According to Richard N. Foster (1985), S-curves are a phenomenon showing the typical paths of product performance in relation to investment in R&D. Technology S-curves are usually showing the performance of technology against time. Technology S-curve is different from product life cycle curve because its fluctuation is hardly predictable and highly dependable on the technological product or service improvements. According to Clayton M. Christensen (1992) in Exploring the limits of the technology S-curve, the technology S-curve is a useful framework describing the substitution of new for old technologies at the industry level. Christensen examines the usefulness of S-curve framework for managers at a firm level in planning for new technology development while using the information from the technological history of the disk drive. In most cases technology S-curve is used for high-tech products where the innovation of technology is main success factor directly influencing demand for that product. While using this framework we must always remember diffusion of innovations theory, pioneered by Everett Rogers, which posits that people have different levels of readiness for adopting new innovations and that the characteristics of a product affect overall adoption. Rogers classifies individuals into five groups: innovators, early adopters, early majority, late majority and laggards. In terms of the S-curve, innovators occupy 2.5%, early adopters 13.5%, early majority 34%, late majority 34%, and laggards 16%. Such theory makes technology S-curve less flexible because the real effect for the demand is lagged (Figure No. 1) Figure No. 1. A graph of Everett Rogers Technology Adoption Lifecycle model. Describe two different types of technology S-curves. Explain how they differ and why they have the shape they do? There are two different types of S-curves which differ in fluctuation intensity and shape depending on what kind of product or service company is providing and what strategies are used to introduce or improve that product/ service. Those S-curves can be separated as ‘rugged’ (Figure No. 2) and ‘smooth’ (Figure No. 3). Rugged S-curves have more intense fluctuation because companies innovate by using high risk – high return tightly coupled strategies such as shotgun sampling. Such strategies have some randomness which makes them very risky and affordable only for big companies because costs of such strategies are accordingly high. Of course, they are only random to some extent because those companies already have a good knowledge of their industry and technologies but invention of something absolutely new requires taking some trials. In most cases, such products or services are highly independent and hard to copy. Such strategies were used by Merck which is one of the biggest pharmaceutical companies in the world. They developed methods to screen and test huge numbers of potential drugs simultaneously. In their case the research was too slow especially because researches were not fully aware of the business environmental conditions. Another big company, BMW, conducted tests on their cars and motorcycles in virtual environment conditions with the goal of stability and safety improvements. Such technology was efficient because they managed to cut costs by creating realistic situations in virtual environment. When using such strategies company must be a veteran in its industry and have perfect knowledge of their technology limitations, industry standards and requirements. .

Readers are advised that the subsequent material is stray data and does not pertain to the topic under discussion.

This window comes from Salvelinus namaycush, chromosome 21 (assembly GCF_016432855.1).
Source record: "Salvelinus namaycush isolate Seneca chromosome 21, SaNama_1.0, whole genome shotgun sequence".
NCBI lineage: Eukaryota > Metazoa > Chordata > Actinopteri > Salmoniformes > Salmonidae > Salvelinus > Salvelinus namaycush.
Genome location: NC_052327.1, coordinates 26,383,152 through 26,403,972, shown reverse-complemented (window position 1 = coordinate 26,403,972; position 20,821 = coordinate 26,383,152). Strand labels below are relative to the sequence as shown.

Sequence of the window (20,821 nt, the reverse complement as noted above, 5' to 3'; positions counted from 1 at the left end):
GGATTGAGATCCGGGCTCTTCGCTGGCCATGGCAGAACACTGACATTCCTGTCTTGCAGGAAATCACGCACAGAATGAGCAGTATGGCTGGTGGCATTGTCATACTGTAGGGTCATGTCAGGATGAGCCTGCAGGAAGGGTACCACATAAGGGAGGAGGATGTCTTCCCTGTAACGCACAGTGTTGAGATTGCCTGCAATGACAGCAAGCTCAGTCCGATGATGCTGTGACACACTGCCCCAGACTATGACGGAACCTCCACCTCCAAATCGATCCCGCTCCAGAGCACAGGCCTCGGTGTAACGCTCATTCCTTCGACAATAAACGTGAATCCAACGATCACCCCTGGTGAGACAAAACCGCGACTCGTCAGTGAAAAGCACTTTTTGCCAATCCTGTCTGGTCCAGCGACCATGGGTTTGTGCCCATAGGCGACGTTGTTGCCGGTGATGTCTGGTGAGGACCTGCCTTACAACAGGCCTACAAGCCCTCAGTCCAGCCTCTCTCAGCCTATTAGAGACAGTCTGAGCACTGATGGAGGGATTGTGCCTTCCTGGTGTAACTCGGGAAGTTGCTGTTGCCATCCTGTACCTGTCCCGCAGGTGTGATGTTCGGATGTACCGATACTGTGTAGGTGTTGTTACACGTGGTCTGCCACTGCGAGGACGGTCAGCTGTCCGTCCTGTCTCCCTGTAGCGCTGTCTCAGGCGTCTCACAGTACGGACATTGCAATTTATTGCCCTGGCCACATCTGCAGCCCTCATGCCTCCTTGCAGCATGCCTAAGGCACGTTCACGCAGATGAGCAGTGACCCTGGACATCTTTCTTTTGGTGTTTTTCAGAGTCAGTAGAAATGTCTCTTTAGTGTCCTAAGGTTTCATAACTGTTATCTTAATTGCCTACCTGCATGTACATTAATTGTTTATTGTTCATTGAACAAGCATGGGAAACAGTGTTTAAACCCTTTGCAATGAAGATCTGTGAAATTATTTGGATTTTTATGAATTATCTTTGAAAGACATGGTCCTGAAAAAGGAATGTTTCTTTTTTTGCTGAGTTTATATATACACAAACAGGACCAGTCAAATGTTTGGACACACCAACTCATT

Figure No. 2. Example of ‘rugged’ S-curve.
Another type of S-curves is ‘smooth’. Its fluctuation is more stable because companies use modular strategies which are not so risky and are oriented to product improvements rather than installments. Moreover, products or services which are developed by such strategies are more easily copied so company should either be innovator or try to find other solutions on product’s/ service’s lifecycle peak....
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